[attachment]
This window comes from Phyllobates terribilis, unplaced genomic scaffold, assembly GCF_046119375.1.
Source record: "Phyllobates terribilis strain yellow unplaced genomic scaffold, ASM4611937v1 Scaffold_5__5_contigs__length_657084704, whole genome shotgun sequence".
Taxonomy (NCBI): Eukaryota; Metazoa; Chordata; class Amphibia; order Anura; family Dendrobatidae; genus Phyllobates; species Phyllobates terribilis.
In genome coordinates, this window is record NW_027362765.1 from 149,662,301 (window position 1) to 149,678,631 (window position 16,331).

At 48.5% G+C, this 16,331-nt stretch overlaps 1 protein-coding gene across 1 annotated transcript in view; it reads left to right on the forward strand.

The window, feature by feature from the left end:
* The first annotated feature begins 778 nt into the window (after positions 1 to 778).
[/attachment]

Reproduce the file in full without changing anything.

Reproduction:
This window comes from Phyllobates terribilis, unplaced genomic scaffold, assembly GCF_046119375.1.
Source record: "Phyllobates terribilis strain yellow unplaced genomic scaffold, ASM4611937v1 Scaffold_5__5_contigs__length_657084704, whole genome shotgun sequence".
Taxonomy (NCBI): Eukaryota; Metazoa; Chordata; class Amphibia; order Anura; family Dendrobatidae; genus Phyllobates; species Phyllobates terribilis.
In genome coordinates, this window is record NW_027362765.1 from 149,662,301 (window position 1) to 149,678,631 (window position 16,331).

At 48.5% G+C, this 16,331-nt stretch overlaps 1 protein-coding gene across 1 annotated transcript in view; it reads left to right on the forward strand.

The window, feature by feature from the left end:
* The first annotated feature begins 778 nt into the window (after positions 1 to 778).